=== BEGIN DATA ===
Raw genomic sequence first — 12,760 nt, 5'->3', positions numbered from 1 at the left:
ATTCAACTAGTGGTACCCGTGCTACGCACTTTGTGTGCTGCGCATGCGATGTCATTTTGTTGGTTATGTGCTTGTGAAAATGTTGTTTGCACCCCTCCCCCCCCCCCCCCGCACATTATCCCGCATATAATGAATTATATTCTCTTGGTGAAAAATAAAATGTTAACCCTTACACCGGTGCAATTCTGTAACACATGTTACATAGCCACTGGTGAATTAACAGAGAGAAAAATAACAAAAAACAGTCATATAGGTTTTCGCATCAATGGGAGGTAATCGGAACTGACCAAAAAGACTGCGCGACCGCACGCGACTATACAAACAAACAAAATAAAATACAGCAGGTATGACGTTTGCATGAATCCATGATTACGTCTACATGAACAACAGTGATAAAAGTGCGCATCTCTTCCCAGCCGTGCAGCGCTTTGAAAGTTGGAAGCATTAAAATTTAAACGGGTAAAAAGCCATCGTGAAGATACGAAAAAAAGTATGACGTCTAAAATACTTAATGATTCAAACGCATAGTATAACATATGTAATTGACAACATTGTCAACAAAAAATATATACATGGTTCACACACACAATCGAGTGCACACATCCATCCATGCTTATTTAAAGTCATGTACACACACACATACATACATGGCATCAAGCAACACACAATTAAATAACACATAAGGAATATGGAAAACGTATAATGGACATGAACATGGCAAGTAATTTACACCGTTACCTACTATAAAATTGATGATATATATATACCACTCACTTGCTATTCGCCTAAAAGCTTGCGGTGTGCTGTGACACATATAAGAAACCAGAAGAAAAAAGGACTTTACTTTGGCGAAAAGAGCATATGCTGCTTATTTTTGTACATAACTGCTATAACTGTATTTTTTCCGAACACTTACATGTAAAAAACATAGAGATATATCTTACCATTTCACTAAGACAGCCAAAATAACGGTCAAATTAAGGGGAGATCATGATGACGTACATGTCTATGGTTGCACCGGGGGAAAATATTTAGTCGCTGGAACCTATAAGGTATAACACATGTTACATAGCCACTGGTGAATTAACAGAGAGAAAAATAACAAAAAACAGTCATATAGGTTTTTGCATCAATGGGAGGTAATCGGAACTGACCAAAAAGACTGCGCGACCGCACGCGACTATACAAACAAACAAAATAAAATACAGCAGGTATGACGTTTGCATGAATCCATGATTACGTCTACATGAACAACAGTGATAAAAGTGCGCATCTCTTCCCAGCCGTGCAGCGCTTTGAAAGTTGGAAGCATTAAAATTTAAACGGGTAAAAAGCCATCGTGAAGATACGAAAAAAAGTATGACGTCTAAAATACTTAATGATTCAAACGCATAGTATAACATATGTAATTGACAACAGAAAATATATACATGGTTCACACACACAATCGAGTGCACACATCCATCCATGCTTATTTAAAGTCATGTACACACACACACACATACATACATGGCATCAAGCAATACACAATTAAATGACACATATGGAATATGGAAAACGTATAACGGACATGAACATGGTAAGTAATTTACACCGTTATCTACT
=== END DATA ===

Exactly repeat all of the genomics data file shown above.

Raw genomic sequence first — 12,760 nt, 5'->3', positions numbered from 1 at the left:
ATTCAACTAGTGGTACCCGTGCTACGCACTTTGTGTGCTGCGCATGCGATGTCATTTTGTTGGTTATGTGCTTGTGAAAATGTTGTTTGCACCCCTCCCCCCCCCCCCCCGCACATTATCCCGCATATAATGAATTATATTCTCTTGGTGAAAAATAAAATGTTAACCCTTACACCGGTGCAATTCTGTAACACATGTTACATAGCCACTGGTGAATTAACAGAGAGAAAAATAACAAAAAACAGTCATATAGGTTTTCGCATCAATGGGAGGTAATCGGAACTGACCAAAAAGACTGCGCGACCGCACGCGACTATACAAACAAACAAAATAAAATACAGCAGGTATGACGTTTGCATGAATCCATGATTACGTCTACATGAACAACAGTGATAAAAGTGCGCATCTCTTCCCAGCCGTGCAGCGCTTTGAAAGTTGGAAGCATTAAAATTTAAACGGGTAAAAAGCCATCGTGAAGATACGAAAAAAAGTATGACGTCTAAAATACTTAATGATTCAAACGCATAGTATAACATATGTAATTGACAACATTGTCAACAAAAAATATATACATGGTTCACACACACAATCGAGTGCACACATCCATCCATGCTTATTTAAAGTCATGTACACACACACATACATACATGGCATCAAGCAACACACAATTAAATAACACATAAGGAATATGGAAAACGTATAATGGACATGAACATGGCAAGTAATTTACACCGTTACCTACTATAAAATTGATGATATATATATACCACTCACTTGCTATTCGCCTAAAAGCTTGCGGTGTGCTGTGACACATATAAGAAACCAGAAGAAAAAAGGACTTTACTTTGGCGAAAAGAGCATATGCTGCTTATTTTTGTACATAACTGCTATAACTGTATTTTTTCCGAACACTTACATGTAAAAAACATAGAGATATATCTTACCATTTCACTAAGACAGCCAAAATAACGGTCAAATTAAGGGGAGATCATGATGACGTACATGTCTATGGTTGCACCGGGGGAAAATATTTAGTCGCTGGAACCTATAAGGTATAACACATGTTACATAGCCACTGGTGAATTAACAGAGAGAAAAATAACAAAAAACAGTCATATAGGTTTTTGCATCAATGGGAGGTAATCGGAACTGACCAAAAAGACTGCGCGACCGCACGCGACTATACAAACAAACAAAATAAAATACAGCAGGTATGACGTTTGCATGAATCCATGATTACGTCTACATGAACAACAGTGATAAAAGTGCGCATCTCTTCCCAGCCGTGCAGCGCTTTGAAAGTTGGAAGCATTAAAATTTAAACGGGTAAAAAGCCATCGTGAAGATACGAAAAAAAGTATGACGTCTAAAATACTTAATGATTCAAACGCATAGTATAACATATGTAATTGACAACAGAAAATATATACATGGTTCACACACACAATCGAGTGCACACATCCATCCATGCTTATTTAAAGTCATGTACACACACACACACATACATACATGGCATCAAGCAATACACAATTAAATGACACATATGGAATATGGAAAACGTATAACGGACATGAACATGGTAAGTAATTTACACCGTTATCTACT